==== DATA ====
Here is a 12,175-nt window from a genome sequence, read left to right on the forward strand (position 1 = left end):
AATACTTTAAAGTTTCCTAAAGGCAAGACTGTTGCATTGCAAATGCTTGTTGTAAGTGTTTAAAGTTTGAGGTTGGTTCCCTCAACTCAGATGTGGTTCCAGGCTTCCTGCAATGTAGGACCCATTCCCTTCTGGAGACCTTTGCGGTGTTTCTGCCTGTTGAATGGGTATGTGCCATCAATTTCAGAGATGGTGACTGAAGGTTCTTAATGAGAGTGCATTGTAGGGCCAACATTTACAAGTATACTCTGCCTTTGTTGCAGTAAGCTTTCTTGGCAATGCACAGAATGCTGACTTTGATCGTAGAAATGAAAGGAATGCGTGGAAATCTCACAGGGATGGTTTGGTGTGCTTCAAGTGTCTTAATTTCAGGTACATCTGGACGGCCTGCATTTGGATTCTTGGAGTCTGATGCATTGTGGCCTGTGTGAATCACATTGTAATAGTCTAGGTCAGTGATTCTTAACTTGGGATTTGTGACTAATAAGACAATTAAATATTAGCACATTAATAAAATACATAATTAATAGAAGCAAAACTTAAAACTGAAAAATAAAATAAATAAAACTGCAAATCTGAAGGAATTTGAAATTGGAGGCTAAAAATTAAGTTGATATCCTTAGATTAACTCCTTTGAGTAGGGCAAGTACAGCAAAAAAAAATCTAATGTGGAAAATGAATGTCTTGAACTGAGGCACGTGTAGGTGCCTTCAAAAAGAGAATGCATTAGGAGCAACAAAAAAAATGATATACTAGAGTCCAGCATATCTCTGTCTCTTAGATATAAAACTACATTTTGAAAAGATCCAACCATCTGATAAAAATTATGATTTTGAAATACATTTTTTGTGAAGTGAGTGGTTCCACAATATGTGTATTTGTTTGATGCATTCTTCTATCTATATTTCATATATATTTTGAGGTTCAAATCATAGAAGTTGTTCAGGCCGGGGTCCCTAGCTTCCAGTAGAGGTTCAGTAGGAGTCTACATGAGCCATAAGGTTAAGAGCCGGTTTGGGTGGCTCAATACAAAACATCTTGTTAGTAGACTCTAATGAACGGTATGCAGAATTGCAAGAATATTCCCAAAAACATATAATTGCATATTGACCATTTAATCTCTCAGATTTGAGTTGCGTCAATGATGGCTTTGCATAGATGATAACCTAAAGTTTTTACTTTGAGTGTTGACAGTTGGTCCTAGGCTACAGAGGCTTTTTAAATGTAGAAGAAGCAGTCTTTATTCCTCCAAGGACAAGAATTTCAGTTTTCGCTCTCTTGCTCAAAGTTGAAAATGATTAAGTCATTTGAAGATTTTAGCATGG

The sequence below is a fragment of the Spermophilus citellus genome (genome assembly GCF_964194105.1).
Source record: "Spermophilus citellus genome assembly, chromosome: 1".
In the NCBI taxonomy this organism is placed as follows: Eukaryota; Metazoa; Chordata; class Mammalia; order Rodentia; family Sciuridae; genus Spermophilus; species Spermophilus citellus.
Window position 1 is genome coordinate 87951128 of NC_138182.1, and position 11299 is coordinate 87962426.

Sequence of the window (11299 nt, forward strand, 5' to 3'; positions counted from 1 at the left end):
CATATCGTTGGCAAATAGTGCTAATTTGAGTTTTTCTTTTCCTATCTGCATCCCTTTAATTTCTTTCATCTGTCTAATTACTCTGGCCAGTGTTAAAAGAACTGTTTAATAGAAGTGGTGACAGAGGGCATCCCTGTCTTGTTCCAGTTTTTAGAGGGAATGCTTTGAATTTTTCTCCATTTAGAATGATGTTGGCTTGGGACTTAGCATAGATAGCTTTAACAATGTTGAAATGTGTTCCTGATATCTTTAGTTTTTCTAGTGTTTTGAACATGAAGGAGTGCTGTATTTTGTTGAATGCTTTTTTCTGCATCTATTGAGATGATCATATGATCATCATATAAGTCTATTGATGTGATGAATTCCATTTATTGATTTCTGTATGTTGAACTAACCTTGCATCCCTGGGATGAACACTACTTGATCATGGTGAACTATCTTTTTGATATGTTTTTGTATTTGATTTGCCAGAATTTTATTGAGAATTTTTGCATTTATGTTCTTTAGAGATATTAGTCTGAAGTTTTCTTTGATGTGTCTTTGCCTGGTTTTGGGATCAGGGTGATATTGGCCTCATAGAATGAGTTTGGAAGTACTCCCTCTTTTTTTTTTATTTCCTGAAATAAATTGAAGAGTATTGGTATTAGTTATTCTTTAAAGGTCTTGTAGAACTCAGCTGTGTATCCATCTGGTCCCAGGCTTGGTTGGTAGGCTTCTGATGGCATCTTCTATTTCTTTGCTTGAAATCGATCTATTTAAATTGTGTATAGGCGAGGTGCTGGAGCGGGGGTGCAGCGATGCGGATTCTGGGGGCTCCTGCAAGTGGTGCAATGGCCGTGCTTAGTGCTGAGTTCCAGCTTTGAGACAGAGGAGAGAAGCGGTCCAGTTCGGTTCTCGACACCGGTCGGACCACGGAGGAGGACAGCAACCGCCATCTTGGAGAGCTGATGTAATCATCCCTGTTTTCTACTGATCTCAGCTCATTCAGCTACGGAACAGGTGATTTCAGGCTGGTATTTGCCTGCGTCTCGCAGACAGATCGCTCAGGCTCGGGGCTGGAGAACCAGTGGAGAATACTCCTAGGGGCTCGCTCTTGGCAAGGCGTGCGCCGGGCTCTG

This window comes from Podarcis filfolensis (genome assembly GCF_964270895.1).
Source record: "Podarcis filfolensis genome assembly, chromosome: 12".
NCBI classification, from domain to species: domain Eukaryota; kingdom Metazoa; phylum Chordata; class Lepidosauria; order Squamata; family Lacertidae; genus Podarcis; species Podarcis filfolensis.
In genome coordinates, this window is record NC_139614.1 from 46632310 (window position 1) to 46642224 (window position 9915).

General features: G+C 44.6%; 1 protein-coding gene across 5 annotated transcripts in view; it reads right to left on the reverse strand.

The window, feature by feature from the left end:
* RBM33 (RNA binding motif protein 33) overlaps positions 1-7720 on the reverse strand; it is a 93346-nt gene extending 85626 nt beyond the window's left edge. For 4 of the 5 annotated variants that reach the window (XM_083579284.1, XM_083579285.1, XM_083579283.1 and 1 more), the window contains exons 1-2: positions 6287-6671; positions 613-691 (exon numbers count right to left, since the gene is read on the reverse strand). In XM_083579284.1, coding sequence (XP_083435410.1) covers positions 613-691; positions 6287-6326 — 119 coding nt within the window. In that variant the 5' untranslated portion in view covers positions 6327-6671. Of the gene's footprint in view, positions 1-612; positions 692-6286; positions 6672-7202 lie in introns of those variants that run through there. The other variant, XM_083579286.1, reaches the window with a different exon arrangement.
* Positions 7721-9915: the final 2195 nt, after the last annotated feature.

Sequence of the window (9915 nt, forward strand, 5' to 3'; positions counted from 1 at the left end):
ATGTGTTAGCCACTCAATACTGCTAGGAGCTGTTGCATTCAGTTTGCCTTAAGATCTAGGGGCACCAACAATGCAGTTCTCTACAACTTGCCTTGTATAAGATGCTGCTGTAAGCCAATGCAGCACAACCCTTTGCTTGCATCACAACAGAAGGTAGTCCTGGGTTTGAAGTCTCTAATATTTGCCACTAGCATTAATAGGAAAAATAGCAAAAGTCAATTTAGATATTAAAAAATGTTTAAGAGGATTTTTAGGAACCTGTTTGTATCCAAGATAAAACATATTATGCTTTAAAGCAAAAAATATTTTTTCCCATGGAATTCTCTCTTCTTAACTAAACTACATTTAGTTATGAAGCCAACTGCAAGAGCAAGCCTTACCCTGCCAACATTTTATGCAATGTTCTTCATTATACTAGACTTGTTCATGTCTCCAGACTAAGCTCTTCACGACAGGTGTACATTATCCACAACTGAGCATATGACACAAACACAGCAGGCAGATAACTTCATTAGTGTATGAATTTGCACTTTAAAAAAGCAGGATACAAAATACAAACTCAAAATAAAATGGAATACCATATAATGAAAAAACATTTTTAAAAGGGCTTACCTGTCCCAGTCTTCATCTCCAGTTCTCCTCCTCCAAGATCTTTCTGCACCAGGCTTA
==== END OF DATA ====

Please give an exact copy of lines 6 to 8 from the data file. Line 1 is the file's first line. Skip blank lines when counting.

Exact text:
Window position 1 is genome coordinate 87951128 of NC_138182.1, and position 11299 is coordinate 87962426.

Sequence of the window (11299 nt, forward strand, 5' to 3'; positions counted from 1 at the left end):
CATATCGTTGGCAAATAGTGCTAATTTGAGTTTTTCTTTTCCTATCTGCATCCCTTTAATTTCTTTCATCTGTCTAATTACTCTGGCCAGTGTTAAAAGAACTGTTTAATAGAAGTGGTGACAGAGGGCATCCCTGTCTTGTTCCAGTTTTTAGAGGGAATGCTTTGAATTTTTCTCCATTTAGAATGATGTTGGCTTGGGACTTAGCATAGATAGCTTTAACAATGTTGAAATGTGTTCCTGATATCTTTAGTTTTTCTAGTGTTTTGAACATGAAGGAGTGCTGTATTTTGTTGAATGCTTTTTTCTGCATCTATTGAGATGATCATATGATCATCATATAAGTCTATTGATGTGATGAATTCCATTTATTGATTTCTGTATGTTGAACTAACCTTGCATCCCTGGGATGAACACTACTTGATCATGGTGAACTATCTTTTTGATATGTTTTTGTATTTGATTTGCCAGAATTTTATTGAGAATTTTTGCATTTATGTTCTTTAGAGATATTAGTCTGAAGTTTTCTTTGATGTGTCTTTGCCTGGTTTTGGGATCAGGGTGATATTGGCCTCATAGAATGAGTTTGGAAGTACTCCCTCTTTTTTTTTTATTTCCTGAAATAAATTGAAGAGTATTGGTATTAGTTATTCTTTAAAGGTCTTGTAGAACTCAGCTGTGTATCCATCTGGTCCCAGGCTTGGTTGGTAGGCTTCTGATGGCATCTTCTATTTCTTTGCTTGAAATCGATCTATTTAAATTGTGTATAGGCGAGGTGCTGGAGCGGGGGTGCAGCGATGCGGATTCTGGGGGCTCCTGCAAGTGGTGCAATGGCCGTGCTTAGTGCTGAGTTCCAGCTTTGAGACAGAGGAGAGAAGCGGTCCAGTTCGGTTCTCGACACCGGTCGGACCACGGAGGAGGACAGCAACCGCCATCTTGGAGAGCTGATGTAATCATCCCTGTTTTCTACTGATCTCAGCTCATTCAGCTACGGAACAGGTGATTTCAGGCTGGTATTTGCCTGCGTCTCGCAGACAGATCGCTCAGGCTCGGGGCTGGAGAACCAGTGGAGAATACTCCTAGGGGCTCGCTCTTGGCAAGGCGTGCGCCGGGCTCTG